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Mission Insignia
Missing image

Mission Statistics
Launch Pad: 39-A
Launch:August 30 1984
8:41:50 EDT
Landing:September 5 1984
8:37:54 PDT
at Edwards AFB
Orbit Altitude:184 nautical miles (340 km)
Orbit Inclination: 28.5 deg
Distance Traveled:2,490,000 miles (4,007,000 km)
Crew photo
Missing image
Front row L-R: Mullane, Hawley, Hartsfield, Coats. Back row: L-R: Walker, Resnik

Back row: L-R: Walker, Resnik
Front row L-R: Mullane, Hawley, Hartsfield, Coats.

STS-41-D was a space shuttle mission by NASA using the Space Shuttle Discovery. It was the 12th shuttle mission, and the first flight for Discovery.


Mission Parameters

Mission highlights

The orbiter Discovery was launched on its maiden flight --the 12th in the program -- on Aug. 30, 1984. It was the third orbiter built and the lightest one thus far because of its lightweight thermal blanket material.

The mission was originally planned for June 25, but because of a variety of technical problems, including rollback to the VAB to replace a main engine, the launch did not take place until 8:41 a.m. EDT, Aug. 30, after a 6-minute, 50-2nd delay when a private aircraft flew into the restricted air space near the launch pad. It was the fourth launch attempt for Discovery.

Because of the 2-month delay, the STS 41-F mission was cancelled (STS 41-E had already been cancelled) and its primary payloads were included on the STS 41-D flight. The combined cargo weighed over 47,000 lb., a Space Shuttle record up to that time.

The six-person flight crew consisted of Henry W. Hartsfield Jr., commander, making his second Shuttle mission; pilot Michael L. Coats; three mission specialists: -- Judith A. Resnik, Richard M. Mullane and Steven A. Hawley; and a payload specialist, Charles D. Walker, an employee of the McDonnell Douglas Corp. Walker was the first commercially-sponsored payload specialist to fly aboard the Shuttle.

The primary cargo consisted of three communications satellites, SBS-D for Satellite Business Systems, Telstar 3-C for Telesat of Canada and SYNCOM IV-2, or Leasat-2, a Hughes-built satellite leased to the Navy. Leasat-2 was the first large communications satellite designed specifically to be deployed from the Space Shuttle. All three satellites were deployed successfully and became operational.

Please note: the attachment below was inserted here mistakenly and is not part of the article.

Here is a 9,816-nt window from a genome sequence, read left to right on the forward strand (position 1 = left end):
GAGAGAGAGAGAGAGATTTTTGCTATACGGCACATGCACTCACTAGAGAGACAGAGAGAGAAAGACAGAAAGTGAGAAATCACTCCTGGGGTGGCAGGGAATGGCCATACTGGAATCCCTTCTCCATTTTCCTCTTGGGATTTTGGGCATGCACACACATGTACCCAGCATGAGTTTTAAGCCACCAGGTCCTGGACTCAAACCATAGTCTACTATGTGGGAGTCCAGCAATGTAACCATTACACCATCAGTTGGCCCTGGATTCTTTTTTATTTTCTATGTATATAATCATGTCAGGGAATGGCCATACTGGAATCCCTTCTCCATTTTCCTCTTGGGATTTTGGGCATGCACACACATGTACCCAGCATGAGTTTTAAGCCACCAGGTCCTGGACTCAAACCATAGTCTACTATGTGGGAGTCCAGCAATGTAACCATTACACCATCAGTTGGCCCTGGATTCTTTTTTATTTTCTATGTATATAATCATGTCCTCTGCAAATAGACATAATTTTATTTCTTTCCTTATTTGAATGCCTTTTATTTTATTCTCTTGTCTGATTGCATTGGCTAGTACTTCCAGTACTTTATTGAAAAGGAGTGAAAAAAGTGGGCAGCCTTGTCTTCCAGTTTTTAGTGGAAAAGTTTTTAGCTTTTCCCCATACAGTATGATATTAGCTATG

Another payload was the OAST-l solar array, a device 13 feet wide, and 102 feet high, which folded into a package 7 inches deep. The wing carried a number of different types of experimental solar cells and was extended to its full height several times. It was the largest structure ever extended from a manned spacecraft and demonstrated the feasibility of large lightweight solar arrays for future application to large facilities in space such as the Space Station.

The McDonnell Douglas-sponsored Continuous Flow Electrophoresis System (CFES) experiment, using living cells, was more elaborate than the one flown previously and payload specialist Walker operated it for more than 100 hours during the flight. A student experiment to study crystal growth in microgravity was carried out, and the IMAX motion picture camera was operated during much of the flight.

The mission lasted 6 days, 56 minutes, with landing on Runway 17 at Edwards AFB, at 6:37 a.m. PDT, on Sept. 5. It traveled 2.21 million miles and made 97 orbits. It was transported back to KSC on Sept. 10.

Related articles

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